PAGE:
In Melbourne's climate, recommended R-values (i.e. thickness) for insulation typically range from R4.5 to R6.0 for ceiling insulation and between R1.5 to R2.5 for wall insulation, depending on the specific requirements of the building and its usage. By installing insulation with these recommended R-values, businesses can effectively mitigate heat transfer through the building envelope, thereby reducing heat gain in summer and heat loss in winter.

Retrofitting insulation to a business can be challenging depending on the business type. Office areas within the premises can often easily retrofit insulation batts to suspended ceilings.

Properly insulated premises create a thermal barrier that helps maintain consistent indoor temperatures, lessening the need for extensive heating during chilly winters and excessive cooling in hot summers. Consequently, businesses can experience lower energy bills while reducing their carbon footprint by decreasing energy demand and associated greenhouse gas emissions.


In all business types, the first action should be to replace all lights, including high bay and refrigeration lights, with efficient LEDs. Investigate rebate options in your area, as this type of upgrade has historically attracted State Government subsidies, such as the Victorian Energy Upgrade Program.

Depending on your business type, you could consider installing lighting control, like sensors or timers. This will ensure that no lights are left on overnight or while the area is not being used. Ensure low use areas such as toilets are on motion sensors. If there are any overlit areas, consider de-lamping these by removing globes or tubes. At times where there are no staff or customers on-site, only security lighting should be left on.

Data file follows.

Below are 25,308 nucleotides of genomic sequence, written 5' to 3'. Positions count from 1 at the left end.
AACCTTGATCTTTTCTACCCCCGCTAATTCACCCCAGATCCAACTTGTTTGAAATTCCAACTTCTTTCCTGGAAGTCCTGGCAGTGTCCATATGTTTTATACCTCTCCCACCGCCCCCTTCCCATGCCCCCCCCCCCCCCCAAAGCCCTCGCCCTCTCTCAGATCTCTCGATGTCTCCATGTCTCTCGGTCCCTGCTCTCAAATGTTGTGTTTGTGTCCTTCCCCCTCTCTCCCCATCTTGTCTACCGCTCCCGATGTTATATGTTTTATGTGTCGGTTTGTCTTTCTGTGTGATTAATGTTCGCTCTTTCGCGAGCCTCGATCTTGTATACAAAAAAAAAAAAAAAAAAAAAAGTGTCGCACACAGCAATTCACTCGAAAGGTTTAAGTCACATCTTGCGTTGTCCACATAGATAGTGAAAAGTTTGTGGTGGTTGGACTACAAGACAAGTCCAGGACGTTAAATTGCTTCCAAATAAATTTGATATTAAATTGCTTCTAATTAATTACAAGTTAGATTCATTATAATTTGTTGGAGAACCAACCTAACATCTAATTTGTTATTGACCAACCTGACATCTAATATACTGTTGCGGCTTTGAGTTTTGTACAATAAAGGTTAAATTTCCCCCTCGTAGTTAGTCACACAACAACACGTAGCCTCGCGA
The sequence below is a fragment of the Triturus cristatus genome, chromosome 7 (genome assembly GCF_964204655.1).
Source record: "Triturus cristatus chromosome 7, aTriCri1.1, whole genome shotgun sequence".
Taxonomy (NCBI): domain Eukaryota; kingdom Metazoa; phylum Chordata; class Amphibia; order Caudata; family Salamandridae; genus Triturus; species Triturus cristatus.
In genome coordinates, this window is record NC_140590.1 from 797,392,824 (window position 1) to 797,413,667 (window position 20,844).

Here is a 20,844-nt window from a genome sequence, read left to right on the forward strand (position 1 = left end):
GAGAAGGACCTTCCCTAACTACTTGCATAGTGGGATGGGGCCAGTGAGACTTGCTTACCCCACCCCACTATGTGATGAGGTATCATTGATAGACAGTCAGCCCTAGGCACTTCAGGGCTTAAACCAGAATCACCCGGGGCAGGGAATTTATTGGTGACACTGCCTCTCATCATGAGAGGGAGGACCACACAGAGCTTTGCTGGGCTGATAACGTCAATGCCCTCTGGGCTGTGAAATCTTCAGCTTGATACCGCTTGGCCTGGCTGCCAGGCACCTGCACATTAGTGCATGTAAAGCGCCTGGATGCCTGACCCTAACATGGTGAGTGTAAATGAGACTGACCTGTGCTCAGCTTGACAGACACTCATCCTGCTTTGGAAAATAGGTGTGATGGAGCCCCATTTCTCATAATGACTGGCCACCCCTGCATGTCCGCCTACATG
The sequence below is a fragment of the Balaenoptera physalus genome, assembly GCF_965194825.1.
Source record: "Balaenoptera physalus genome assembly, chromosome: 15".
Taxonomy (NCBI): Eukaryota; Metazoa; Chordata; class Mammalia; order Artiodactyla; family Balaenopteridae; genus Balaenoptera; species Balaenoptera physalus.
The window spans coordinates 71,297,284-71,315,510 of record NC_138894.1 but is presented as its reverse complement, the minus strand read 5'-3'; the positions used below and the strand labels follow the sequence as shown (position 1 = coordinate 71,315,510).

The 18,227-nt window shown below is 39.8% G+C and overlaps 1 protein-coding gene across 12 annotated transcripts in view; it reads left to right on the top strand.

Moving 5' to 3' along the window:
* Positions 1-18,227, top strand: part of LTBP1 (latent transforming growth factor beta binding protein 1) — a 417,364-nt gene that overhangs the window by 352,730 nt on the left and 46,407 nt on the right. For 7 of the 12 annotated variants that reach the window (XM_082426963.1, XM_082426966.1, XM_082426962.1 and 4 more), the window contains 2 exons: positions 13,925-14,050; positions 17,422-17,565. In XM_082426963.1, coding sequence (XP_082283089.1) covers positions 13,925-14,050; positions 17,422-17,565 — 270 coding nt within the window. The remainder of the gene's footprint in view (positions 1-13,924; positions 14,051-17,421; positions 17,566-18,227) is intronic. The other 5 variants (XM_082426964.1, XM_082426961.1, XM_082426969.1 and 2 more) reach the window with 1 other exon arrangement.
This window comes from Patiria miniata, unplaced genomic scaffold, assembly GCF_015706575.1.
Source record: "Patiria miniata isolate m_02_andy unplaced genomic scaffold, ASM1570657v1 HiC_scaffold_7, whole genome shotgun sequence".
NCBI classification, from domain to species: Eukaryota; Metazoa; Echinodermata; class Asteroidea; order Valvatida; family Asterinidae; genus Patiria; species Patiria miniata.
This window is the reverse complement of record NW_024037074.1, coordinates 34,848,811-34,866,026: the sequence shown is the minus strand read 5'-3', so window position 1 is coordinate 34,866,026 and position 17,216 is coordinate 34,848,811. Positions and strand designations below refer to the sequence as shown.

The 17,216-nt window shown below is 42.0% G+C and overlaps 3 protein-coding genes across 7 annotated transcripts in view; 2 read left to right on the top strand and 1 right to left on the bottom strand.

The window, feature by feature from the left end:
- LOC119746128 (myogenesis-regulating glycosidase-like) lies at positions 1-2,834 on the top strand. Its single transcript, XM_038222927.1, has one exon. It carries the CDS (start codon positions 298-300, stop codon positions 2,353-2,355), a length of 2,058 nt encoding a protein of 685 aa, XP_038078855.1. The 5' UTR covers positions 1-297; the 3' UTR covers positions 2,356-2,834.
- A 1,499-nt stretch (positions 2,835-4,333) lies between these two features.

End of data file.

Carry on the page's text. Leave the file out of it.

Making a Plan

Even if you aren’t ready to make upgrades yet, it’s worth having a plan in place for upgrading the energy efficiency of your business.

When it comes to hot water systems, there are a few options in terms of actions. The first is to make a plan to install an efficient system and wait until the hot water system dies to do so. Generally this is the best course of action if the system is gas and/or not used very often. The second is to install a new system before the current one dies, which is recommended if your system is electric and usage is particularly high. 

As mentioned in the Hot Water System section, the best technology currently is a heat pump hot water system. These are incredibly energy efficient and a qualified tradesperson can replace a gas or electric system with relative ease. If you would eventually like to upgrade to a heat pump hot water system, do your product and supplier research early, so that when the hot water system dies (inevitably in the middle of service), you can make the call quickly and easily. Ensure that your landlord is on board with the plans that you make.

For heating and cooling systems and solar PV, it’s worth looking into what potential rebates might be available (see Resources), and even getting some quotes. While these might expire before you are ready to install, it will give you an idea of both the cost and potential savings to be realised.

If you rent the premises, it is worth speaking with your landlord about the energy efficient changes you wish to make, in particular those for which the landlordㅡnot youㅡis financially responsible. This may include heating and cooling, hot water systems and solar PV. 

When initiating these conversations, it’s important to approach your landlord with a clear goal but also an open mind. Before meeting, make a list of what you would like to achieve, how you would like to achieve it, and how it would be mutually beneficial.

If you have a long-term lease, it might be worth making a financial contribution to the changes you wish to make, particularly as it will be you who benefits from the savings rather than the landlord. This might mean, for example, obtaining a quote for a heat pump hot water system, estimating your cost savings, and using these figures to determine how much you would be willing to contribute towards the system. 

When speaking with the landlord, be sure to mention that energy efficient changes will generally increase the value of the premises for future lease or sale.

Office Appliances